For landscape architect Jeff Gonot, Paley Park is the epitome of urban design. After spending an afternoon there sketching and absorbing the many elements of the inspiring pocket park, he writes: Everything about the space is perfect.
Image via Wikimedia
A small pocket park nested in the heart of midtown Manhattan, Paley Park is a celebrated and lush urban oasis surrounded by high-rises. Created after its benefactor, William Paley, the beloved park was immortalized in William H. Whyte’s famous film The Social Life of Small Urban Spaces.
Completed in 1967 and designed by Zion and Breene Associates, Paley Park has been lauded as a successful example of a privately owned public space. A 20-foot tall waterfall creates a dramatic focal point that draws pedestrians in and provides a blanket of white noise to create a sense of privacy. Lush and dense ivy crawl up the walls and 17 honey locust trees create a gorgeous thin canopy with yellow and green dappled shade.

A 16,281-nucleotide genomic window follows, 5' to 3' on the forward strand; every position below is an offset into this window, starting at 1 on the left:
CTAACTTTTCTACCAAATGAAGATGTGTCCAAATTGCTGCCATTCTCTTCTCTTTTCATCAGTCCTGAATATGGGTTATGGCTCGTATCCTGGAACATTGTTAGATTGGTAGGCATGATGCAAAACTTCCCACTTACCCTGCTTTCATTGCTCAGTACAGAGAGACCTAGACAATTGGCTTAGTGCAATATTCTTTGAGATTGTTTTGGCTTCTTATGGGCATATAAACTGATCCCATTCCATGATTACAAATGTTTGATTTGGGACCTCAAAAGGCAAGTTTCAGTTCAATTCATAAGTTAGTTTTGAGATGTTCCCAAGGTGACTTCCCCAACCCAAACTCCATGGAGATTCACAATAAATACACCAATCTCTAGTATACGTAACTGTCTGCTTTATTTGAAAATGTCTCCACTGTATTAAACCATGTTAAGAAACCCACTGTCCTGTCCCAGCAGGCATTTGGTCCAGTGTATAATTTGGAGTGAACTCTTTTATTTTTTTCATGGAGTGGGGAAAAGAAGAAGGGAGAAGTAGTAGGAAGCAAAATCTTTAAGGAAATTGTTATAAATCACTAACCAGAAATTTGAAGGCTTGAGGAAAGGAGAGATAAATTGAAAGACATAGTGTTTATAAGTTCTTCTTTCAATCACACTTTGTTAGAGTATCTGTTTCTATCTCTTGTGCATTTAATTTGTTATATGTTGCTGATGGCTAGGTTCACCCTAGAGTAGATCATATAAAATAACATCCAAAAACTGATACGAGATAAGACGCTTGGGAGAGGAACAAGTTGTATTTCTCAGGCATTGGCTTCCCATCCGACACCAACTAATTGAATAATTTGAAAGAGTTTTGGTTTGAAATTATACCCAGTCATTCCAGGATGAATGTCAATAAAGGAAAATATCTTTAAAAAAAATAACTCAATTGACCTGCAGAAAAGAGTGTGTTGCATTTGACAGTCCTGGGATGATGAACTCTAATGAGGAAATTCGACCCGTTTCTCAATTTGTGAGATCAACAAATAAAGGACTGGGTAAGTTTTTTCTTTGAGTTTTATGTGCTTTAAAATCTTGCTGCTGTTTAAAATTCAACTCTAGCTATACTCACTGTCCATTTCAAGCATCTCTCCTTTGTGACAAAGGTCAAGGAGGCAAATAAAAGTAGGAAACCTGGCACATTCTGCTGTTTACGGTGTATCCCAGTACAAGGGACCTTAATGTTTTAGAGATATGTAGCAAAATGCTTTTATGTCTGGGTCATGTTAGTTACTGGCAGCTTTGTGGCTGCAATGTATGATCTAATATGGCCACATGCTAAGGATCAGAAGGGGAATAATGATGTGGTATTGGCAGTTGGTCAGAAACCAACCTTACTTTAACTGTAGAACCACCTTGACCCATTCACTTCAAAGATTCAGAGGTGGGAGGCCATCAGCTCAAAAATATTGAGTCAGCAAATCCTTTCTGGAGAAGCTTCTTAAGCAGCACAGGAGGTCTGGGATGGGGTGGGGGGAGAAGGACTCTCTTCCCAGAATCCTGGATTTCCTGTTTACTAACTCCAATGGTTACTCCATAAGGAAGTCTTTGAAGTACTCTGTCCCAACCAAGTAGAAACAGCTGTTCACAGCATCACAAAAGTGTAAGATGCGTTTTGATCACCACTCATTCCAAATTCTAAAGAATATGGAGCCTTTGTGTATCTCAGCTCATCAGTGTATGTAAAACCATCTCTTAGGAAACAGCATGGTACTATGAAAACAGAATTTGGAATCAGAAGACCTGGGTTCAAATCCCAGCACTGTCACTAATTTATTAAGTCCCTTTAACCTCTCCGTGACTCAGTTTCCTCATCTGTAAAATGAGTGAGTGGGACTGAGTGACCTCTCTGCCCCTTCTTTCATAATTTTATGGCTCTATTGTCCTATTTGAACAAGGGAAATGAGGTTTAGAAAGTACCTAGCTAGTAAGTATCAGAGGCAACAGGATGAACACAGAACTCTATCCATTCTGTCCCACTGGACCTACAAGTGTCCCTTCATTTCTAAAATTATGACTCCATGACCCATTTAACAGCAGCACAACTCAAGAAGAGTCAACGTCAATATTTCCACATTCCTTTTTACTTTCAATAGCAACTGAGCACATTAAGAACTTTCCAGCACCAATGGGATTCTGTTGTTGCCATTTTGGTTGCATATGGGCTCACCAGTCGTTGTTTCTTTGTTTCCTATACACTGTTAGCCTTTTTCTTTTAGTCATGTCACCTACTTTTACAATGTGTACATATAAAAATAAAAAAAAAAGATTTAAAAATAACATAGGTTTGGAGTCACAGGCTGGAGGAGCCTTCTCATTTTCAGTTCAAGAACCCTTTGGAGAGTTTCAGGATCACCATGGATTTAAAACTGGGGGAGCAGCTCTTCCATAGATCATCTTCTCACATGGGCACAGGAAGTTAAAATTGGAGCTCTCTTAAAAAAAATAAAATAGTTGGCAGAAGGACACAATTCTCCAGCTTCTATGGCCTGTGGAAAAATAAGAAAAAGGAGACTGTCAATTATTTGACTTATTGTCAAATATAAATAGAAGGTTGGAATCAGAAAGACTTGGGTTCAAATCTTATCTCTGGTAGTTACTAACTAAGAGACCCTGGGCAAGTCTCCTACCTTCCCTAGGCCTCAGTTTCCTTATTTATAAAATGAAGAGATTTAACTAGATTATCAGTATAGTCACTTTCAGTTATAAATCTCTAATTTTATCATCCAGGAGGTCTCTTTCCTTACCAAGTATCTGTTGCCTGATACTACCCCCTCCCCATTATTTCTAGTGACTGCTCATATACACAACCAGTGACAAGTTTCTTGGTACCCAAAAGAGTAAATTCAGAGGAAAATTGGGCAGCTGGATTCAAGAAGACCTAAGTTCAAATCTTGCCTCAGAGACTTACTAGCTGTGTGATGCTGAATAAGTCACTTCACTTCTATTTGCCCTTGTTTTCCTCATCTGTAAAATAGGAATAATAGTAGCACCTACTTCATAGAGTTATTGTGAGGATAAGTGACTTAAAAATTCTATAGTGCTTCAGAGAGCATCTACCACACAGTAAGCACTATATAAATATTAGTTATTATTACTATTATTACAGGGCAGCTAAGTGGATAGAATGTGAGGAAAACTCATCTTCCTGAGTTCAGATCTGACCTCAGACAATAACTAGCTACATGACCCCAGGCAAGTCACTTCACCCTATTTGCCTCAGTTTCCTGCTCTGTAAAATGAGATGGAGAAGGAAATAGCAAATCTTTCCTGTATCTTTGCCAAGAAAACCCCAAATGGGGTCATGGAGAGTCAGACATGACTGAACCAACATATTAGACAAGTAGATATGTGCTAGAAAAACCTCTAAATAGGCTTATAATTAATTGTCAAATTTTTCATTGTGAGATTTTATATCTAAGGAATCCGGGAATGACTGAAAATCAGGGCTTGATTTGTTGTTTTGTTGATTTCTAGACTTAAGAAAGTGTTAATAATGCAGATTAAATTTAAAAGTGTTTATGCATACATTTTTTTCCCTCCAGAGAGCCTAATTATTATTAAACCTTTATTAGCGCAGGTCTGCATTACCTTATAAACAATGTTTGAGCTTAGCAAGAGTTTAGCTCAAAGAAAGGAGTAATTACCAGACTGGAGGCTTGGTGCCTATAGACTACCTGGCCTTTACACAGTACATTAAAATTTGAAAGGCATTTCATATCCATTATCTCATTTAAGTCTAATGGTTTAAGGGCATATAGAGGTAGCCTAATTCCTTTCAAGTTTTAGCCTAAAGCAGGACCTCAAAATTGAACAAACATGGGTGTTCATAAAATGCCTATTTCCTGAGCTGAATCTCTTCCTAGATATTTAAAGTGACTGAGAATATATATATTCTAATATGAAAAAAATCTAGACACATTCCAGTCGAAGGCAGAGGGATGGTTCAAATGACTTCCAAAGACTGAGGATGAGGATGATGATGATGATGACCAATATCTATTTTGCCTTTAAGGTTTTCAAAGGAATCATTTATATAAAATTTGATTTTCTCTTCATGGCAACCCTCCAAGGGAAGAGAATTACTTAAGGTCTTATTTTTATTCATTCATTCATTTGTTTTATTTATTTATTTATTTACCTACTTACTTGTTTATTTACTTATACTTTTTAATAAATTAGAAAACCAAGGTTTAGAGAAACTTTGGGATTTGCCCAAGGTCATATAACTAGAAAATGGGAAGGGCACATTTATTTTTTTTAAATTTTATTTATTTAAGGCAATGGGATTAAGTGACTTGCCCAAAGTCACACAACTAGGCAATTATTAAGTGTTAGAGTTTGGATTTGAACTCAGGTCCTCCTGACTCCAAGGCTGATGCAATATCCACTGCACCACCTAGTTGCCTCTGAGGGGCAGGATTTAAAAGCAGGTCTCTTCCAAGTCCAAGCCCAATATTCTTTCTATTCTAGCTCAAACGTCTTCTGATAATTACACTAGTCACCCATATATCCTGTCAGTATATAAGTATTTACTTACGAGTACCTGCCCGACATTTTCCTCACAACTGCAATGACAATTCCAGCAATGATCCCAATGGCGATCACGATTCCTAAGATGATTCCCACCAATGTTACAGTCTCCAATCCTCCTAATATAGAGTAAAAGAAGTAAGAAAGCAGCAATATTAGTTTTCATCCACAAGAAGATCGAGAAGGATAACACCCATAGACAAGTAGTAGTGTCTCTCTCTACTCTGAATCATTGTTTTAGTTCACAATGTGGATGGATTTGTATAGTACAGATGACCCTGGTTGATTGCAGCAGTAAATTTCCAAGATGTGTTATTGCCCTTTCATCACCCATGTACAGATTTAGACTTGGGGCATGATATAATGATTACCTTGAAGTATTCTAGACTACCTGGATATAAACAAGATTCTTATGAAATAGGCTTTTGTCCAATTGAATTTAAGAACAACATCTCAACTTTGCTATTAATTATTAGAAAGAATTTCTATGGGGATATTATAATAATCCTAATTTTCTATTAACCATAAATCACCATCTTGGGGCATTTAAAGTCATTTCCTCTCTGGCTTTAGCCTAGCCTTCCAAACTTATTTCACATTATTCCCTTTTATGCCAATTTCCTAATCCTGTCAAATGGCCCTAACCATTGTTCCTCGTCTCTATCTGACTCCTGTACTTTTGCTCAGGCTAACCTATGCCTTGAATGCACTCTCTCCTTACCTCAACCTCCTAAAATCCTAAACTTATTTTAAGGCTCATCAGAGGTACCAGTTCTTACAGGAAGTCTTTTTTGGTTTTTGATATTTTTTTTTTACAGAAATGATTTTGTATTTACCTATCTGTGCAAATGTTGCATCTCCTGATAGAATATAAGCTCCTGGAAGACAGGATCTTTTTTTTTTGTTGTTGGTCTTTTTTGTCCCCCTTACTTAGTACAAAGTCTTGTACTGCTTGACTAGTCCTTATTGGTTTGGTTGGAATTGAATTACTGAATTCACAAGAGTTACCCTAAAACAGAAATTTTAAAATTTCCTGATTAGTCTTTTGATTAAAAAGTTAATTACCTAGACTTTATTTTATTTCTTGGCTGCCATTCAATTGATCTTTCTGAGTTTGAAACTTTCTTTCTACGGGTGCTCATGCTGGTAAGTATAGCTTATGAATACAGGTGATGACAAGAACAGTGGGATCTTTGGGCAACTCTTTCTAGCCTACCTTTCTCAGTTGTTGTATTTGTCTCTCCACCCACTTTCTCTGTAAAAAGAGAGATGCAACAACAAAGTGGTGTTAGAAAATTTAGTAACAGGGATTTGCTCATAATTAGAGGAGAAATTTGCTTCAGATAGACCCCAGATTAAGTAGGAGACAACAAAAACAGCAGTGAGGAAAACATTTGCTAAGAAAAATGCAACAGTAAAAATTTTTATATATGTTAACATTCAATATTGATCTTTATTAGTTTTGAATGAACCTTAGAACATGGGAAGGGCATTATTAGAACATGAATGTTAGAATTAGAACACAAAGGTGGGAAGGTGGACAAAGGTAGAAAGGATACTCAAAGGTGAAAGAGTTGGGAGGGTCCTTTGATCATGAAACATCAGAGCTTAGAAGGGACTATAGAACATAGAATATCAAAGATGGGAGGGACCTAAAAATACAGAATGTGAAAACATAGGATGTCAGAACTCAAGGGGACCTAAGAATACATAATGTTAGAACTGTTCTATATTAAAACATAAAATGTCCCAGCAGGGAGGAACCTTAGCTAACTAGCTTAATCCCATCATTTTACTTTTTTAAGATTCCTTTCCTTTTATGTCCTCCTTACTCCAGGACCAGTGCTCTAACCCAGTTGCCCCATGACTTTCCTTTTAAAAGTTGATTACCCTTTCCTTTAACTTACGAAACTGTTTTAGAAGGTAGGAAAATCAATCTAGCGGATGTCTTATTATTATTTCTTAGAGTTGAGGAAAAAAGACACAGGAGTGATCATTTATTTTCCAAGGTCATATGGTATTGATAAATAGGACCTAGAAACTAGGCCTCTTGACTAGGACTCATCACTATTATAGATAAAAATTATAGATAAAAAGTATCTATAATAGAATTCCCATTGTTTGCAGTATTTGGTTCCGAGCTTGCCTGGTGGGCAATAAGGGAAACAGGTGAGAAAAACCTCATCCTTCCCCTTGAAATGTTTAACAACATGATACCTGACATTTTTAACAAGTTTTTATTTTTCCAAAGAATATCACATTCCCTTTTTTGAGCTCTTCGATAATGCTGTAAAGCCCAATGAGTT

Image via michaeltk
Moveable wire mesh chairs and marble tables give users freedom and control over the space. A tiny cafe sits in the corner selling food; the tiny park is a popular and often crowded luncheon spot. Despite its size–Paley Park is but one-tenth of an acre–the park leaves a lasting impression.
Paley Park helps us to better understand human scale in relationship to the greater whole, the city. What a masterpiece!
All images © Jeff Gonot unless otherwise noted.Published in Blog